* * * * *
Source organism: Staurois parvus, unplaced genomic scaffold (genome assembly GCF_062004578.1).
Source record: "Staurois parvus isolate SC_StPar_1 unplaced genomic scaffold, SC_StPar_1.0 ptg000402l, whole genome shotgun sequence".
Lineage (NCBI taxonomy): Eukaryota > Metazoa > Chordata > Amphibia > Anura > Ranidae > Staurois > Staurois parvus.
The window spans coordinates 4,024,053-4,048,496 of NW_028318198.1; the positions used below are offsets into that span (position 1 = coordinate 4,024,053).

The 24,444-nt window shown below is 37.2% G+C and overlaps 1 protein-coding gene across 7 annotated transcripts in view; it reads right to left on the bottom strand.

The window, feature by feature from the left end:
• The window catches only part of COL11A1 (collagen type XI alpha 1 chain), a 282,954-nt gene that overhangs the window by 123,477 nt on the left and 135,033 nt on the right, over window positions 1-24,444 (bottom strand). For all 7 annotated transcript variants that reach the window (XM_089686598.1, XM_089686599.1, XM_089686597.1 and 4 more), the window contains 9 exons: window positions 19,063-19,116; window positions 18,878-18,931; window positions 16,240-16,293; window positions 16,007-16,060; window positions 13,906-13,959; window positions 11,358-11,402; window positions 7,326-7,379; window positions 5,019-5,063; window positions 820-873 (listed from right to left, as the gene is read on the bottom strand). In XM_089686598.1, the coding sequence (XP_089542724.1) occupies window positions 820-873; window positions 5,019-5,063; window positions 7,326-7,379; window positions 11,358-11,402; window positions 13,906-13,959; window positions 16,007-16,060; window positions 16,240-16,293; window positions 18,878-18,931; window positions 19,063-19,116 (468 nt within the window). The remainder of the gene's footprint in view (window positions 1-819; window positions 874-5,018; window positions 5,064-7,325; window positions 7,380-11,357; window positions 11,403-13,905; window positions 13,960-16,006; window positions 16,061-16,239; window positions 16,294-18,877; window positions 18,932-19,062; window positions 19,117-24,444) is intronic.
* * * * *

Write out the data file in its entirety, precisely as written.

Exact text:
Source organism: Staurois parvus, unplaced genomic scaffold (genome assembly GCF_062004578.1).
Source record: "Staurois parvus isolate SC_StPar_1 unplaced genomic scaffold, SC_StPar_1.0 ptg000402l, whole genome shotgun sequence".
Lineage (NCBI taxonomy): Eukaryota > Metazoa > Chordata > Amphibia > Anura > Ranidae > Staurois > Staurois parvus.
The window spans coordinates 4,024,053-4,048,496 of NW_028318198.1; the positions used below are offsets into that span (position 1 = coordinate 4,024,053).

The 24,444-nt window shown below is 37.2% G+C and overlaps 1 protein-coding gene across 7 annotated transcripts in view; it reads right to left on the bottom strand.

The window, feature by feature from the left end:
• The window catches only part of COL11A1 (collagen type XI alpha 1 chain), a 282,954-nt gene that overhangs the window by 123,477 nt on the left and 135,033 nt on the right, over window positions 1-24,444 (bottom strand). For all 7 annotated transcript variants that reach the window (XM_089686598.1, XM_089686599.1, XM_089686597.1 and 4 more), the window contains 9 exons: window positions 19,063-19,116; window positions 18,878-18,931; window positions 16,240-16,293; window positions 16,007-16,060; window positions 13,906-13,959; window positions 11,358-11,402; window positions 7,326-7,379; window positions 5,019-5,063; window positions 820-873 (listed from right to left, as the gene is read on the bottom strand). In XM_089686598.1, the coding sequence (XP_089542724.1) occupies window positions 820-873; window positions 5,019-5,063; window positions 7,326-7,379; window positions 11,358-11,402; window positions 13,906-13,959; window positions 16,007-16,060; window positions 16,240-16,293; window positions 18,878-18,931; window positions 19,063-19,116 (468 nt within the window). The remainder of the gene's footprint in view (window positions 1-819; window positions 874-5,018; window positions 5,064-7,325; window positions 7,380-11,357; window positions 11,403-13,905; window positions 13,960-16,006; window positions 16,061-16,239; window positions 16,294-18,877; window positions 18,932-19,062; window positions 19,117-24,444) is intronic.